BMI mourns the loss of legendary rock ‘n’ roll pioneer Chuck Berry, who passed away on March 18 at the age of 90. An innovative guitarist, a masterful songwriter and the consummate showman, Chuck Berry almost single-handedly forged the template for countless songwriters to emulate. He affiliated with BMI in 1955, and his classic songs like “Sweet Little Sixteen,” “Roll Over Beethoven,” “No Particular Place to Go,” “Nadine (Is It You?), “Rock and Roll Music,” “You Never Can Tell,” “Maybellene,” “Memphis,” and, of course, “Johnny B. Goode” – among many others – remain timeless additions to the canon of American popular music, and sound as vibrant today as they did upon their release over a half-century ago.
An early acolyte of bluesmen like T-Bone Walker and Muddy Waters, Berry merged elements of rhythm & blues and Western swing into an energetic new style fresh with attitude. His songwriting came packed with richly detailed narratives imbued with Berry’s own witty wordplay. But on the back of a string of memorable singles came Berry’s incendiary guitar-playing and over-the-top stage presence, casting the St. Louis, Missouri native son as the original guitar hero.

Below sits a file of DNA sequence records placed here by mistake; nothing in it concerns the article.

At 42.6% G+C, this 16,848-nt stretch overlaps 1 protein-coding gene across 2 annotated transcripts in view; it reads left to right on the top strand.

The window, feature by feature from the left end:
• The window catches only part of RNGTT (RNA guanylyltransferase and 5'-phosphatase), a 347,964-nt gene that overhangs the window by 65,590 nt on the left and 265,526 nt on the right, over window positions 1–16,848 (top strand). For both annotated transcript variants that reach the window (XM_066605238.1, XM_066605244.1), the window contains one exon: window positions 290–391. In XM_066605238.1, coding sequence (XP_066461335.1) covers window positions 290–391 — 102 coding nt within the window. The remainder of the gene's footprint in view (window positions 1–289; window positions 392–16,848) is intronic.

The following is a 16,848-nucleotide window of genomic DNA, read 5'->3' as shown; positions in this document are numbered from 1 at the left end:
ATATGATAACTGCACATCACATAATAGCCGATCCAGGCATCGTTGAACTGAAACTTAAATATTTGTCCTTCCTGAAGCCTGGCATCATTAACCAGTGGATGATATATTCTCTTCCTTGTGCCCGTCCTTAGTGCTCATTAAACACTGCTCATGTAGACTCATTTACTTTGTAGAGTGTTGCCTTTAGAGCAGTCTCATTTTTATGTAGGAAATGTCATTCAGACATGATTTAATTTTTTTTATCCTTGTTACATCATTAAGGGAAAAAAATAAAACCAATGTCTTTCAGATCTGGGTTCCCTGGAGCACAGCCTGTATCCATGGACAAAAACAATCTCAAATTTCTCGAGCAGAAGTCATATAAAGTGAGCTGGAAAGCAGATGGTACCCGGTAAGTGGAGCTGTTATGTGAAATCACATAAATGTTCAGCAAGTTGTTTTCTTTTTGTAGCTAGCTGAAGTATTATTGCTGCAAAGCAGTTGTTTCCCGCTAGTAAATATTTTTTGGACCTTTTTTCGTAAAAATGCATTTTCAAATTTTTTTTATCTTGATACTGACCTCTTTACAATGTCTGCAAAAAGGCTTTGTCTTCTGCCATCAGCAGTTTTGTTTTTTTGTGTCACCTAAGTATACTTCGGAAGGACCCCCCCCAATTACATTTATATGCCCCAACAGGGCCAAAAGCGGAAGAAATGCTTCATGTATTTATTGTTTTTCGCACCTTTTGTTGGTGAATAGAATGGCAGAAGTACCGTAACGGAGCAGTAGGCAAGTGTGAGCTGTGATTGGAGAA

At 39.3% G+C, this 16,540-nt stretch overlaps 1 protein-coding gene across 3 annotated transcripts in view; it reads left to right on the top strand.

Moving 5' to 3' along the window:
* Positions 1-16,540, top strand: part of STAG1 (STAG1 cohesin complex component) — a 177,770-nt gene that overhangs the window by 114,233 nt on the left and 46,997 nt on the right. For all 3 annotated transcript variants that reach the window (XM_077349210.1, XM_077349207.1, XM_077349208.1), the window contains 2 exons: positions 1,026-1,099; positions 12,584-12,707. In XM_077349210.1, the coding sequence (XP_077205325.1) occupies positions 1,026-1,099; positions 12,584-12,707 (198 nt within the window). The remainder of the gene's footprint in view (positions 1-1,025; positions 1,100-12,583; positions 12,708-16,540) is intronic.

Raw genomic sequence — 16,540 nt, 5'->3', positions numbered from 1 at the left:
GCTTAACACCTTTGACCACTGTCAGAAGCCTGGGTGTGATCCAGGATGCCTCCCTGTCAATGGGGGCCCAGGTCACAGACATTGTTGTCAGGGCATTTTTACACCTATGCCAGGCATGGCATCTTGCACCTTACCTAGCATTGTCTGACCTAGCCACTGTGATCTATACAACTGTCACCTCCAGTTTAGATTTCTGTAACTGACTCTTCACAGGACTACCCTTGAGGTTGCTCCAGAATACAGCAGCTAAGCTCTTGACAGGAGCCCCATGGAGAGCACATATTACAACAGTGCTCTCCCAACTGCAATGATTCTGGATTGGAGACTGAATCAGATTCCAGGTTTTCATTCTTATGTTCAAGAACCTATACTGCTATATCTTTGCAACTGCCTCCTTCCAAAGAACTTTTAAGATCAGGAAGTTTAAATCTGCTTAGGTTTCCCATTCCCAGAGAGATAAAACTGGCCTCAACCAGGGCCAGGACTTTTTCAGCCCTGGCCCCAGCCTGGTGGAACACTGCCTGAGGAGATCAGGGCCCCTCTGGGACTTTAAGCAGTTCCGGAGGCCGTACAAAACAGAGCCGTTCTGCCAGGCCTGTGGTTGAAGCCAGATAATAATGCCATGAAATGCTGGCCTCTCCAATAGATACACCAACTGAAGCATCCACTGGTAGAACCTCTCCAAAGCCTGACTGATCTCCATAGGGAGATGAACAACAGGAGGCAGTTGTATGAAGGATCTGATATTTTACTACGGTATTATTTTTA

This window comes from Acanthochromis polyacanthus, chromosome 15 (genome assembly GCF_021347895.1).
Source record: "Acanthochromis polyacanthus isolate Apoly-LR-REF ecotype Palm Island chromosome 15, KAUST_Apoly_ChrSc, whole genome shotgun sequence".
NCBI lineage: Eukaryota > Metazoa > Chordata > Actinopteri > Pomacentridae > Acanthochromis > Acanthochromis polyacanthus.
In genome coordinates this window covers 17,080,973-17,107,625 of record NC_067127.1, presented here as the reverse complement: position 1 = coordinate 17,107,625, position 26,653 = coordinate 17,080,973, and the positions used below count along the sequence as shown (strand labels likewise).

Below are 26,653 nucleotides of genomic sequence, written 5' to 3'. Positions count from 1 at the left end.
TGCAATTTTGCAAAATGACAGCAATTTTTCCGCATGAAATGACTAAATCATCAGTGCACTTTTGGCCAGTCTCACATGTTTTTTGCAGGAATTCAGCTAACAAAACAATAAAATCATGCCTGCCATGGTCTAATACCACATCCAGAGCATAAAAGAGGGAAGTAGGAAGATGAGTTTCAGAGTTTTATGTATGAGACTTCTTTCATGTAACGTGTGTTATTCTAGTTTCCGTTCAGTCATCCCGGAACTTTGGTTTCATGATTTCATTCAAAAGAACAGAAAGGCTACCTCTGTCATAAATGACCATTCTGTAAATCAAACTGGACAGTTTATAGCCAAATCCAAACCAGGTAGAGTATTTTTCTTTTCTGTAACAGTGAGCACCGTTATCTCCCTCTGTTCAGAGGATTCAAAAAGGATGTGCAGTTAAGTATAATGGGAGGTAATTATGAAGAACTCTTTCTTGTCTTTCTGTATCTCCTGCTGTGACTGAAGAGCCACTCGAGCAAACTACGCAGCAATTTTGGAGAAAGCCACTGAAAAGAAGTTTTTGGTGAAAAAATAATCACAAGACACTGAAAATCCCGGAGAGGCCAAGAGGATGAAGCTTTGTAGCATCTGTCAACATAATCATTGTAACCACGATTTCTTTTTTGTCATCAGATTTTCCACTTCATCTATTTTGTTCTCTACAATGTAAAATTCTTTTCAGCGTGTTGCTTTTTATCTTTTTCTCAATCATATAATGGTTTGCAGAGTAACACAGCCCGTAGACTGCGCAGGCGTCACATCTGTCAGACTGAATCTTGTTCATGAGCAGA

A multiple GRAMMY-award winner (including one for Lifetime Achievement in 1985), a Kennedy Center Honoree, a Songwriters Hall of Fame inductee, a Polar Music Prize laureate, one of the first inductees into the Rock ‘n’ Roll Hall of Fame and one of the first songwriters, alongside Bo Diddley and Little Richard, to be named a BMI Icon in 2002, Berry’s status as part of rock n’ roll’s firmament is cemented, but even late into his life, he continued to tour and perform. On his 90th birthday, Berry disclosed that he was working on his first new solo album since 1979’s Rock It.
BMI is deeply saddened by the loss of this great icon, and is very proud of our association with Berry’s incredible music legacy.